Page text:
There is a really big difference between Rip Van Winkle and The Devil and Tom Walker. Rip Van Winkle is sort of a story written to entertain, just something to make a reader smile. There is nothing at all serious about it. The Devil and Tom Walker has a moral to it, even if it is a little far fetched. The end warns against dealing with the devil, which could be taken more figuratively and serve as a rational moral to refrain from avarice (Irving "The Devil" 250). Also, one deals with fairies and the other with religion. Although, if the author put fairies and the devil in the same category as all other made up characters, I suppose it could be a similarity instead. On the note of similarities, both stories had a horrible wife character in them, whose sole purpose in life seemed to be being terribly unpleasant. In addition to that both styles seemed almost dream like as well, as if Irving was relating the events of a dream instead of telling a fairy tale or myth (though I suppose a fairy tale is a very dreamy thing by its very nature).

Despite my initial overlooking of a moral to Rip Van Winkle, a literary criticism I read pointed out a potential moral I had missed while reading. It said that the story could be seen as a warning to people who refuse to look change in the face, and wake up one morning to find everything changed (Watts). Personally, I do not really see it because when a person is forced to realize a complete change in an instant, bad things generally happen. In Rip Van Winkle nothing really unpleasant happened, and he even gained a good deal of peace by the loss of his nasty wife (Irving "Rip"). Therefore, I stick to my initial idea the Rip Van Winkle did not really have a moral, and was written entirely to entertain.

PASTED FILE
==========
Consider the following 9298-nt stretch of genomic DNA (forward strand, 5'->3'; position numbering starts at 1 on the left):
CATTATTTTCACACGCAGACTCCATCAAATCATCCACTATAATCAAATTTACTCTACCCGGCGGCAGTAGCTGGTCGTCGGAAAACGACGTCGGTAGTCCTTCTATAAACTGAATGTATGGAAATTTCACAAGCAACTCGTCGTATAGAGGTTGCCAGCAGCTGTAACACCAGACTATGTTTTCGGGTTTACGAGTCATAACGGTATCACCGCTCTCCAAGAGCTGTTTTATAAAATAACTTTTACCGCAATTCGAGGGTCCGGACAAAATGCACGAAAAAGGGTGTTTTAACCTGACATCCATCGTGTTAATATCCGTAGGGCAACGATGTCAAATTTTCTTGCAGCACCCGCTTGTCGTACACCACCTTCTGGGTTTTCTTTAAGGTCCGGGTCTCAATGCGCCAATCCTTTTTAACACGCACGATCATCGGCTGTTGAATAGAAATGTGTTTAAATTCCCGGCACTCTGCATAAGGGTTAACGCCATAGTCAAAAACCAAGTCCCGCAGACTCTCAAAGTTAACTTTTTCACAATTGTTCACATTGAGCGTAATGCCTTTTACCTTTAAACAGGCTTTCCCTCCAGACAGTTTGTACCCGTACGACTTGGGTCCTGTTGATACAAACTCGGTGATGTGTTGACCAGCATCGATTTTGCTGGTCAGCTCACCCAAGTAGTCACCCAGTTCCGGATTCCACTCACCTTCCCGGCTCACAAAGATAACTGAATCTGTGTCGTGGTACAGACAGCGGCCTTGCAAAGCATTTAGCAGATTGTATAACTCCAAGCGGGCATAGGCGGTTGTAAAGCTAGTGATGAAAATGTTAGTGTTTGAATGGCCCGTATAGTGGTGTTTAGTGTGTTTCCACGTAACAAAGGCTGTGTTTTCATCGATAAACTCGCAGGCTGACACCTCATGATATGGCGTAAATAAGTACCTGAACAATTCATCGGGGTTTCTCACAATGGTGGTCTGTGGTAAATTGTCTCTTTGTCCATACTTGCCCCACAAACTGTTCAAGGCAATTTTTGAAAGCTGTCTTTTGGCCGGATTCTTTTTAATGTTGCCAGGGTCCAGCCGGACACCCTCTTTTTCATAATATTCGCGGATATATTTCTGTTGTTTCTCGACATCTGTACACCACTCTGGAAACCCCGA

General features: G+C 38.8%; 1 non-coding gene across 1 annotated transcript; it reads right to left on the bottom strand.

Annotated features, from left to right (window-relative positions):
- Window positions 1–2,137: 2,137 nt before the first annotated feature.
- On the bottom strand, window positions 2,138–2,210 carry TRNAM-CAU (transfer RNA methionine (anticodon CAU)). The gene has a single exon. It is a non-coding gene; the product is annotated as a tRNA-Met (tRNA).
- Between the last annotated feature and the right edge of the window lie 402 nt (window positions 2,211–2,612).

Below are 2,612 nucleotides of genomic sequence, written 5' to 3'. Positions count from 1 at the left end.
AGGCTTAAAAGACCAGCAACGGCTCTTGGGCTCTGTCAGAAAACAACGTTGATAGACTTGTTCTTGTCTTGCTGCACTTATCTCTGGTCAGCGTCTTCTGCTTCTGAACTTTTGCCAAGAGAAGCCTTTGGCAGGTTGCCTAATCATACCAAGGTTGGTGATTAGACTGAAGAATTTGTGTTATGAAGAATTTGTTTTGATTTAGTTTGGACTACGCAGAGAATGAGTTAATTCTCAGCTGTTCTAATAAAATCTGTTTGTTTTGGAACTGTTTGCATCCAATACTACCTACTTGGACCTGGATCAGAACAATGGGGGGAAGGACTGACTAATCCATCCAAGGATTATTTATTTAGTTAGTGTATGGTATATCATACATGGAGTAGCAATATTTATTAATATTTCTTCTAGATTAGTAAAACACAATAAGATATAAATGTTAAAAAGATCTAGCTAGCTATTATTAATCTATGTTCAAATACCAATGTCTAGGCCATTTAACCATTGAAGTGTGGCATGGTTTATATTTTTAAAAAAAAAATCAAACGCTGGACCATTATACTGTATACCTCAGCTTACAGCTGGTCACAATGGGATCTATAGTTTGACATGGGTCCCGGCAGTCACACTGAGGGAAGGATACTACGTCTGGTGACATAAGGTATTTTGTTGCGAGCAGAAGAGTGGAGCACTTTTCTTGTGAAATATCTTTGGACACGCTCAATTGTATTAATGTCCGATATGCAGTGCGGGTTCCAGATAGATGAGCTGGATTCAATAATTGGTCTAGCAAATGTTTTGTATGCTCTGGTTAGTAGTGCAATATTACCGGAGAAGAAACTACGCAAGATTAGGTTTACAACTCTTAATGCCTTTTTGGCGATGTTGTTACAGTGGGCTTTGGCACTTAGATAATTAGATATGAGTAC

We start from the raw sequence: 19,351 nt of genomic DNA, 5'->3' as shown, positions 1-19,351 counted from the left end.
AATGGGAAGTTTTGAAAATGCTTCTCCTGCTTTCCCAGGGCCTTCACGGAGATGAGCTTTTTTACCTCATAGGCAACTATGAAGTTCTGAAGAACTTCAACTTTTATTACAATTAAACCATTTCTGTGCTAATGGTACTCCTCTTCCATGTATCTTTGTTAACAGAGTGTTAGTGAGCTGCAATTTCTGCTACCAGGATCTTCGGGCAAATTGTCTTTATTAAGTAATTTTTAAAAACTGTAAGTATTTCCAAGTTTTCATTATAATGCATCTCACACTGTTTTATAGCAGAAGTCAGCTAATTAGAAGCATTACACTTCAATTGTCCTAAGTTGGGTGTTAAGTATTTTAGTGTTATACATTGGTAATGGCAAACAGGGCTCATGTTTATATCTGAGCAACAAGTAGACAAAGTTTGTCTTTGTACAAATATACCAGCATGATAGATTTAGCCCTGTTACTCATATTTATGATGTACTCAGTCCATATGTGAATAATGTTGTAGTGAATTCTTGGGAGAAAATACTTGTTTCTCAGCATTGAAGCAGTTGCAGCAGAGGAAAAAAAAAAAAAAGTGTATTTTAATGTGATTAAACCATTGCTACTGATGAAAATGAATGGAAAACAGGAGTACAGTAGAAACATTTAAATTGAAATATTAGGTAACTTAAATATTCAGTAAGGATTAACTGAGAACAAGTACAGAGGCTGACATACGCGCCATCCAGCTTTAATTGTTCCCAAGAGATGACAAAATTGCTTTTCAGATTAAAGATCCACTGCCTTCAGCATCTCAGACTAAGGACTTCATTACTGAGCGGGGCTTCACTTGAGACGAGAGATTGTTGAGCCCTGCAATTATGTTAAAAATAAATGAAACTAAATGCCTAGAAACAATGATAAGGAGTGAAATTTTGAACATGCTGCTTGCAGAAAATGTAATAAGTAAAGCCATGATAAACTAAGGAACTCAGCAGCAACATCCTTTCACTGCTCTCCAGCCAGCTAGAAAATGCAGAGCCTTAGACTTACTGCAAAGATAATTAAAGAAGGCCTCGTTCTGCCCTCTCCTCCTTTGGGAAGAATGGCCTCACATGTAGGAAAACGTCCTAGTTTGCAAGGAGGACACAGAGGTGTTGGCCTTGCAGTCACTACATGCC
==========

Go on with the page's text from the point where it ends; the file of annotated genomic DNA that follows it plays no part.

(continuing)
Irving, Washington. "The Devil and Tom Walker." Comp. Jeffrey D. Wilhelm, Ph.D. and Douglas Fisher, Ph.D. Glencoe Literature. American Literature ed. Columbus: McGraw-Hill Companies, 2009. 97-99. Print.

Matthews, Washington Irving. "4. Rip Van Winkle By Washington Irving. Matthews, Brander. 1907. The Short-Story." Bartleby.com: Great Books Online -- Quotes, Poems, Novels, Classics and Hundreds More. Web. 05 Dec. 2011. .

Watts, Linda S. "'Rip Van Winkle'." Encyclopedia of American Folklore. New York: Facts On File, Inc., 2007. Bloom's Literary Reference Online. Facts On File, Inc. Web. December 5, 2011. http://www.fofweb.com/activelink2.asp?ItemID=WE54&SID=5&iPin= EAFolk704&SingleRecord=True.